Scott Falcon

Rating: 3 out of 5.

Celerity /sɪˈlɛrɪti/ noun [mass noun] archaic or literary
Swiftness of movement.
ORIGIN late 15th cent. : from Old French celerite, from Latin celeritas, from celer ‘swift’
[Oxford English Dictionary]

Celerity is in her first year at UCLA, hoping to earn a track scholarship for her second. She ran track for her school, and now she runs for the university, but here she’s not the best. She’s come as far as she can with the self-help tapes and high school coach, but she’s hit a wall – always the bridesmaid and never the bride.

When her father dies, she moves back to the house she’d shared with him as a child. He’d been an explorer and a botanist, forever shooting off to one tropical jungle or another, but most recently he’d been spending a lot of time in the jungles of the Darién Gap. When Celerity checks to see what he was last working on, she finds that he’s destroyed his research and left strict instructions for her not to try to follow on with his work. She doesn’t listen.

He’d also tried to destroy his plant samples but missed a tiny seedling, leading her out to the Darién in the search for something that can help her breakthrough her wall and into the big league where she belongs. She forgets that every silver lining has a cloud.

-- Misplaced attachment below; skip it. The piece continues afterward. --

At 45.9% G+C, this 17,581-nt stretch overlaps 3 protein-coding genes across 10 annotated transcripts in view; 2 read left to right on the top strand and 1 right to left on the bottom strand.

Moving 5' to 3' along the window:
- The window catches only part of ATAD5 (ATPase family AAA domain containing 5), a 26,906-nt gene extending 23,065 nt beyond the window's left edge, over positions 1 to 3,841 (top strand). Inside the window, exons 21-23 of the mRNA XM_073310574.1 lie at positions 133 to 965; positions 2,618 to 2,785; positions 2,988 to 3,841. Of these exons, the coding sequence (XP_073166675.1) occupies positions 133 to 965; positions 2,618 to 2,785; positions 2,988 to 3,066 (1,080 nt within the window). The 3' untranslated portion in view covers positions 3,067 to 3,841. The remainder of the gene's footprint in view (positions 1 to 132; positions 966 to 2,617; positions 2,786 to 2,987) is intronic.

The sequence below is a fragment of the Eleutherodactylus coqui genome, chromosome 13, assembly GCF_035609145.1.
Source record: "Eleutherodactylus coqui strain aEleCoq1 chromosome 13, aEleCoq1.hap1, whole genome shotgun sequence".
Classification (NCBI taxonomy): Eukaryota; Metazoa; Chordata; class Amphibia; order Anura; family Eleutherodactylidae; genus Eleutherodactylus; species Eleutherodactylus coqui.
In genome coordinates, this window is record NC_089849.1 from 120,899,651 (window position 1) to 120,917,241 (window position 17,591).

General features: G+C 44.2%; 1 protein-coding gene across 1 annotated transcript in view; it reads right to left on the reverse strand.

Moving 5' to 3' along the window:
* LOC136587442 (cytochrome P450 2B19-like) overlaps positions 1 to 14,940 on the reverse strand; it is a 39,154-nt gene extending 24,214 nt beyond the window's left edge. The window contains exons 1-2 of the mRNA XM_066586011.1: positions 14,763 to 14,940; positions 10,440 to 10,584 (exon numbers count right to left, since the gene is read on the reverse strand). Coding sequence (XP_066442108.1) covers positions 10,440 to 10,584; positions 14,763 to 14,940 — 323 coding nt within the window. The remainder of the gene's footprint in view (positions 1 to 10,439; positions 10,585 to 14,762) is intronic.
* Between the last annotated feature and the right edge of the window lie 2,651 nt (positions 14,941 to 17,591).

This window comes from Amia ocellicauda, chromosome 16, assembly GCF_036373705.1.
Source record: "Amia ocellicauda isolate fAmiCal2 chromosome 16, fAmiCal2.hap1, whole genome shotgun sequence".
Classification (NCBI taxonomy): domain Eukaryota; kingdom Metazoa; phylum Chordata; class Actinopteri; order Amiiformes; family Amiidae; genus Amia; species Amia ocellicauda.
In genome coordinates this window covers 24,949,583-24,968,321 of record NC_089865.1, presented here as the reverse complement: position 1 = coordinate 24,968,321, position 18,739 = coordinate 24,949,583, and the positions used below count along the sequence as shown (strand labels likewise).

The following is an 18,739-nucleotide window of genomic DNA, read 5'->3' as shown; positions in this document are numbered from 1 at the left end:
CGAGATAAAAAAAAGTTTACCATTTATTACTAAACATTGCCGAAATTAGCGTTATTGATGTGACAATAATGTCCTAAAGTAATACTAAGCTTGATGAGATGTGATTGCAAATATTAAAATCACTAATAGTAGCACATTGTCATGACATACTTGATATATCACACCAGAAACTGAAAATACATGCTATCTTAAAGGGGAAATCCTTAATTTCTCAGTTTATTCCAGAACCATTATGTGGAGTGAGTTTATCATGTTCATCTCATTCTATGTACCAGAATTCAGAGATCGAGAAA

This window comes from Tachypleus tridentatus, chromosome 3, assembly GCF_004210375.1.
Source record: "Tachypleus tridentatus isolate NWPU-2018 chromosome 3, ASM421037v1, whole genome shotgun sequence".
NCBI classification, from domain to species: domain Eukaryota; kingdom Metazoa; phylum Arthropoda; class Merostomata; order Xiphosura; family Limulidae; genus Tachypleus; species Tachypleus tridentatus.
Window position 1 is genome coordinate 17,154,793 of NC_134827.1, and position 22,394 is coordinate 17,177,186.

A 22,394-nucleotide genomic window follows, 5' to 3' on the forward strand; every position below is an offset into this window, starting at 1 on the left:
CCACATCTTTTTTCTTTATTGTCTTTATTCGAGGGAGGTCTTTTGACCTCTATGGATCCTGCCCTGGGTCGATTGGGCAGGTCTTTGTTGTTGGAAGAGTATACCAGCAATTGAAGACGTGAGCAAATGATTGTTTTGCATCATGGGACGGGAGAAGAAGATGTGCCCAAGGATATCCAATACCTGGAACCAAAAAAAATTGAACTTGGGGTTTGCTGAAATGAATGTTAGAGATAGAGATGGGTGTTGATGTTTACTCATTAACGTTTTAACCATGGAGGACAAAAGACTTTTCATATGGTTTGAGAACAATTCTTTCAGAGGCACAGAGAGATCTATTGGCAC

The idea behind this book is a decent one, but it has two major problems. Firstly, the protagonist is thoroughly unlikeable. Not in an unlikable-but-interesting way, but in a complete brattish, I-want-so-I-get way. I spent most of the story wanting to slap her and send her to her room. Her only true redeeming feature is her dog.

My second major problem is the format of the book. We start at the end and then the rest is told mostly through found footage from a diary she’s kept. I get that this format was new and interesting at some point in the past, but it’s been absolutely done to death.

I do actually have a third issue, but it’s a spoiler, so I’ll keep it for the end of my Goodreads review where I can hide it, and let readers decide if they want to read it. It’s probably not a major problem for most people, or even a slight one, but it hit my pedant bone.

All in all, Celerity is an average read, which is a shame. It could have been a lot more.

I received an ARC of this book in exchange for an honest review.

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